The 2014 two day academic conference will consider the difficulties of balancing the three main objectives of energy policy – security of supply, reducing carbon emissions and affordability – and, in particular, the cost of mitigating climate change and its impact on household and industry energy costs. Energy policy debate is increasingly focussing on incentives for low carbon technologies and the costs of their deployment. This is not just an issue for the UK but has implications for policy at both European and global levels.
No matter how fast we agree to reduce carbon emissions, fossil fuels will be needed in substantial quantities for decades to come. Uncertainties around supply (for example, for unconventional oil and gas) and demand (particularly in the emerging economies) remain important issues for policy makers.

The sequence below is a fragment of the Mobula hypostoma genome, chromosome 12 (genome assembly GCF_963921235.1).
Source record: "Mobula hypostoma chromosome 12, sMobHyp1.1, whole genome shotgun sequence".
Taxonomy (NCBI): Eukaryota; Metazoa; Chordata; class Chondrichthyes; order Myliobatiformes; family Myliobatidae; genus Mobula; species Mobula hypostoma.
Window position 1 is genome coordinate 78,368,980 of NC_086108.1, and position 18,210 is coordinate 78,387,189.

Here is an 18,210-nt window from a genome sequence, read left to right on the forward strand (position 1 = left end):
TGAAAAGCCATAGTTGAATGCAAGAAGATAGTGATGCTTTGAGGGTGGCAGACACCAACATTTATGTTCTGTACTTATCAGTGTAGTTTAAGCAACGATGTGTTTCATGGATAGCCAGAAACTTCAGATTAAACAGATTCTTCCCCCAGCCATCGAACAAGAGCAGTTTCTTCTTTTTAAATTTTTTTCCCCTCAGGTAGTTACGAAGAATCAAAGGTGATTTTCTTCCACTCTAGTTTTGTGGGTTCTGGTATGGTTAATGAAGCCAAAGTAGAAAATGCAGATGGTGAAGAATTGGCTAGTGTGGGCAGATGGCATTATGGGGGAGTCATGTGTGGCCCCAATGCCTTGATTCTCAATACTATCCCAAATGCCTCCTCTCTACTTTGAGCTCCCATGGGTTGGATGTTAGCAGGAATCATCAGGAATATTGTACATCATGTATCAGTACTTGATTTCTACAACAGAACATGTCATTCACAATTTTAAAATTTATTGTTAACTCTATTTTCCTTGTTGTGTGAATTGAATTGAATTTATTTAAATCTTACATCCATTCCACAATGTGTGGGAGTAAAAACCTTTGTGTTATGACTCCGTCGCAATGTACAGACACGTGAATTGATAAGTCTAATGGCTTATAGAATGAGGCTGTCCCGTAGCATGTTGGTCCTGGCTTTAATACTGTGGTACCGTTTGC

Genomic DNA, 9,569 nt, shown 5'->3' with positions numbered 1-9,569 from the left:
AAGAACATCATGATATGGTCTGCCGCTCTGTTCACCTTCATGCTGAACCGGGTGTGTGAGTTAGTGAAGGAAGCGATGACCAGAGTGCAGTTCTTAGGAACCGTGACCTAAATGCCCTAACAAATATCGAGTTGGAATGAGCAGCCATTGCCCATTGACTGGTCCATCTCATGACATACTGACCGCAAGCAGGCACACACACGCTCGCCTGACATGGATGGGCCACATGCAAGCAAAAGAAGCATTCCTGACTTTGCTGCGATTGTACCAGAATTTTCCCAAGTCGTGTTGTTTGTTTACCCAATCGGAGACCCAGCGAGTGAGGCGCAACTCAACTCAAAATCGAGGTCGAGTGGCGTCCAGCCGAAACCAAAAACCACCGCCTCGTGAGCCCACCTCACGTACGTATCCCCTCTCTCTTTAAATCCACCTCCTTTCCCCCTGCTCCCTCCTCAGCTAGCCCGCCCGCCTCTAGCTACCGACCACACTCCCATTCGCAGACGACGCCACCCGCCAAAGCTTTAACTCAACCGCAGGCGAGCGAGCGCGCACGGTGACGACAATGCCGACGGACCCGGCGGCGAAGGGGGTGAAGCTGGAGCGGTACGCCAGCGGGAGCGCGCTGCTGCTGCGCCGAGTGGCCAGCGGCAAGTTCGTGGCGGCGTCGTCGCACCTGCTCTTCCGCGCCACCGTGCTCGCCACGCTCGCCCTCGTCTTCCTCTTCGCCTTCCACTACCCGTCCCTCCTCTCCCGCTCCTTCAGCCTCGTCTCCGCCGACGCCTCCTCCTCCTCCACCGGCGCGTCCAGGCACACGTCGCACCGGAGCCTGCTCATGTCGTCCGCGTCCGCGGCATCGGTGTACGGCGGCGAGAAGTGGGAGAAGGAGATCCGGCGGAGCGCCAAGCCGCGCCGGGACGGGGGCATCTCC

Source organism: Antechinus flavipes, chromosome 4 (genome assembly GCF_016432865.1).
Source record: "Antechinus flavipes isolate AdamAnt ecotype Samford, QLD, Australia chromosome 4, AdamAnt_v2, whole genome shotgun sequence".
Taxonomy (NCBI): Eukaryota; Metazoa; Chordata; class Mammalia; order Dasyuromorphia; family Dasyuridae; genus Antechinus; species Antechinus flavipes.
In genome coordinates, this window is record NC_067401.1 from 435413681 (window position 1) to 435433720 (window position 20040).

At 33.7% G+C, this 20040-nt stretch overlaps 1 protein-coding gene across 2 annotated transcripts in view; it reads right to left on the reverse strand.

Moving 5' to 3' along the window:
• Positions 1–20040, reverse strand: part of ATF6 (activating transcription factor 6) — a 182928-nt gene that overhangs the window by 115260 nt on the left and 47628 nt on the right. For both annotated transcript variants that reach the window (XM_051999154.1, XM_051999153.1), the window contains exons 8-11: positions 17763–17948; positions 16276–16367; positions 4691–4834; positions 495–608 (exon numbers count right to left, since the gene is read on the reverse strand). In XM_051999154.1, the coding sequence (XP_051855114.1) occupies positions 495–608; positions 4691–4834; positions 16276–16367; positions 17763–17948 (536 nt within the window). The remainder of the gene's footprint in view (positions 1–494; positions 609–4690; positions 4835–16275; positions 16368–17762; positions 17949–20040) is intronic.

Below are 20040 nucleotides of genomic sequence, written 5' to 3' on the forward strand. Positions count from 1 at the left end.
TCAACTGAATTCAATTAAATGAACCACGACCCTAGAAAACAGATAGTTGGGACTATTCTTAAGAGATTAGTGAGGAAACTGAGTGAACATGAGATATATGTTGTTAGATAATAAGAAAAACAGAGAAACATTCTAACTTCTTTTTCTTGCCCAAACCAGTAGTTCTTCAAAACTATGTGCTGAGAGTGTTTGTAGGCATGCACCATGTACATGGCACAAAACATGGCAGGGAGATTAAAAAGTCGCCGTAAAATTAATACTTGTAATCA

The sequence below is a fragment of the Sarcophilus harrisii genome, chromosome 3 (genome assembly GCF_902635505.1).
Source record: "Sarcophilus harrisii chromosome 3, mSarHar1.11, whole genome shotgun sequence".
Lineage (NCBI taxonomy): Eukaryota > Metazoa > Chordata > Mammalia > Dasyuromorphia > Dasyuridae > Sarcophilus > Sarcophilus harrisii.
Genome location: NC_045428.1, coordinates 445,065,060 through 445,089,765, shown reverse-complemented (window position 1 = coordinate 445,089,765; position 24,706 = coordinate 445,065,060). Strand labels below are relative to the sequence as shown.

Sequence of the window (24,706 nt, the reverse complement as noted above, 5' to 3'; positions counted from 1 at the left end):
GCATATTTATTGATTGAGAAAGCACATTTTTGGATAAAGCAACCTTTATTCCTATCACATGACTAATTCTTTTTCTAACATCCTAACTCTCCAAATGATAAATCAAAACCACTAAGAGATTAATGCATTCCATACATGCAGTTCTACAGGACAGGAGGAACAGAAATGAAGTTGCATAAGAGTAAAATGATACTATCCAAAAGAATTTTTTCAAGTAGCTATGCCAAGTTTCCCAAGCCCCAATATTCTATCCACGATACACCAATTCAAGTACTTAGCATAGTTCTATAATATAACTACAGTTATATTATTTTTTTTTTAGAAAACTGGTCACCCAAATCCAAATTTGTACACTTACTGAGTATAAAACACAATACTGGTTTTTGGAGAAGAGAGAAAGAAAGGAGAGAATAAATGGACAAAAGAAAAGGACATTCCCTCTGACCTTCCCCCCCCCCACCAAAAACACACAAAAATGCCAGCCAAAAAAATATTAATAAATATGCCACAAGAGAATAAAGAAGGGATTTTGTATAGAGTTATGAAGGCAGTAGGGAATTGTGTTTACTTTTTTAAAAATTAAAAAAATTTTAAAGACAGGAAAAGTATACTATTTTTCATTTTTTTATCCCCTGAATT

The lack of consensus on the longer term energy policy framework, the differing views on priorities between objectives, uncertainty around EU and global climate policy, increased intervention by Government, and lack of clarity around the role of the private sector makes investment decisions more difficult. Given the investment challenge, the need for a stable, predictable and balanced energy policy is crucial.
The conference will look at global energy markets, European energy policy and finally focus in more detail on UK energy policy.
Graham White, (Conference Chair)
Prof. Mike Bradshaw, Warwick Business School, (Academic Chair Day 1)
Prof. Richard Green, Imperial College, (Academic Chair Day 2)
Steven Fries, DECC
Phil Grant, Baringa Partners
Katharina Gruenberg, Shell
Dr. Anouk Honore, OIES
Prof. Yelena Kalyuzhnova, University of Reading
Benjamin Klooss, BP plc
Peter Stewart, Interfax
Calliope Webber, Greengold
Adam Whitmore, Rio Tinto
Images courtesy of Spectrum Textures